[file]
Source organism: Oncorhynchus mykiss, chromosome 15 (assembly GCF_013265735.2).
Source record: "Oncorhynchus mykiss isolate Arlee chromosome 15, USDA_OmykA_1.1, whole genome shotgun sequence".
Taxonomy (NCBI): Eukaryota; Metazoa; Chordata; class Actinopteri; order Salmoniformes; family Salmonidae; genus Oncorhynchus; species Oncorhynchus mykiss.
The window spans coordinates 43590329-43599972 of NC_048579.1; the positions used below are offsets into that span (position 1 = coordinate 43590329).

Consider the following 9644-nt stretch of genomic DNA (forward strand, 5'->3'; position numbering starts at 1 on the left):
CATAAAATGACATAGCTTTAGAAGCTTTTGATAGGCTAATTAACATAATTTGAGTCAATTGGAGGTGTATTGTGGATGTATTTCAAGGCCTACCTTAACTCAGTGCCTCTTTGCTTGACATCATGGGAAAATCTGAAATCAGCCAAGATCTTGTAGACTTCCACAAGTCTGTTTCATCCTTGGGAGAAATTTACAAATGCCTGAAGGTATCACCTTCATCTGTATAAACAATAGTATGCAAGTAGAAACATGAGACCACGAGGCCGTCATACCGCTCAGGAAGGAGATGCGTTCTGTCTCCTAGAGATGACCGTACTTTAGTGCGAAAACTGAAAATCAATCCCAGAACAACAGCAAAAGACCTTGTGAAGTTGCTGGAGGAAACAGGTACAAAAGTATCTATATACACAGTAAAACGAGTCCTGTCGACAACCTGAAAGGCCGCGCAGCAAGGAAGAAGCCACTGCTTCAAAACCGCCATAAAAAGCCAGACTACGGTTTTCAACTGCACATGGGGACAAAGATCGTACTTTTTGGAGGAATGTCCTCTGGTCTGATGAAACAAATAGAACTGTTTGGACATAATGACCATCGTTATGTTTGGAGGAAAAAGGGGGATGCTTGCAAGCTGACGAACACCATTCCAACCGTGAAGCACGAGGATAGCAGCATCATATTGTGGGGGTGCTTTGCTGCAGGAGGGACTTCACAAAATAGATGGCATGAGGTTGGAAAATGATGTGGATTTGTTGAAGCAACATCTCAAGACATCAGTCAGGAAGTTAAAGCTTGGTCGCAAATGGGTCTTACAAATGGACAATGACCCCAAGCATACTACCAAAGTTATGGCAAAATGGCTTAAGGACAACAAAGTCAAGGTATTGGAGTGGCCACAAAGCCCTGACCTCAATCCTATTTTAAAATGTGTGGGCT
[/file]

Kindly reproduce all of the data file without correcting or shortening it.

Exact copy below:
Source organism: Oncorhynchus mykiss, chromosome 15 (assembly GCF_013265735.2).
Source record: "Oncorhynchus mykiss isolate Arlee chromosome 15, USDA_OmykA_1.1, whole genome shotgun sequence".
Taxonomy (NCBI): Eukaryota; Metazoa; Chordata; class Actinopteri; order Salmoniformes; family Salmonidae; genus Oncorhynchus; species Oncorhynchus mykiss.
The window spans coordinates 43590329-43599972 of NC_048579.1; the positions used below are offsets into that span (position 1 = coordinate 43590329).

Consider the following 9644-nt stretch of genomic DNA (forward strand, 5'->3'; position numbering starts at 1 on the left):
CATAAAATGACATAGCTTTAGAAGCTTTTGATAGGCTAATTAACATAATTTGAGTCAATTGGAGGTGTATTGTGGATGTATTTCAAGGCCTACCTTAACTCAGTGCCTCTTTGCTTGACATCATGGGAAAATCTGAAATCAGCCAAGATCTTGTAGACTTCCACAAGTCTGTTTCATCCTTGGGAGAAATTTACAAATGCCTGAAGGTATCACCTTCATCTGTATAAACAATAGTATGCAAGTAGAAACATGAGACCACGAGGCCGTCATACCGCTCAGGAAGGAGATGCGTTCTGTCTCCTAGAGATGACCGTACTTTAGTGCGAAAACTGAAAATCAATCCCAGAACAACAGCAAAAGACCTTGTGAAGTTGCTGGAGGAAACAGGTACAAAAGTATCTATATACACAGTAAAACGAGTCCTGTCGACAACCTGAAAGGCCGCGCAGCAAGGAAGAAGCCACTGCTTCAAAACCGCCATAAAAAGCCAGACTACGGTTTTCAACTGCACATGGGGACAAAGATCGTACTTTTTGGAGGAATGTCCTCTGGTCTGATGAAACAAATAGAACTGTTTGGACATAATGACCATCGTTATGTTTGGAGGAAAAAGGGGGATGCTTGCAAGCTGACGAACACCATTCCAACCGTGAAGCACGAGGATAGCAGCATCATATTGTGGGGGTGCTTTGCTGCAGGAGGGACTTCACAAAATAGATGGCATGAGGTTGGAAAATGATGTGGATTTGTTGAAGCAACATCTCAAGACATCAGTCAGGAAGTTAAAGCTTGGTCGCAAATGGGTCTTACAAATGGACAATGACCCCAAGCATACTACCAAAGTTATGGCAAAATGGCTTAAGGACAACAAAGTCAAGGTATTGGAGTGGCCACAAAGCCCTGACCTCAATCCTATTTTAAAATGTGTGGGCT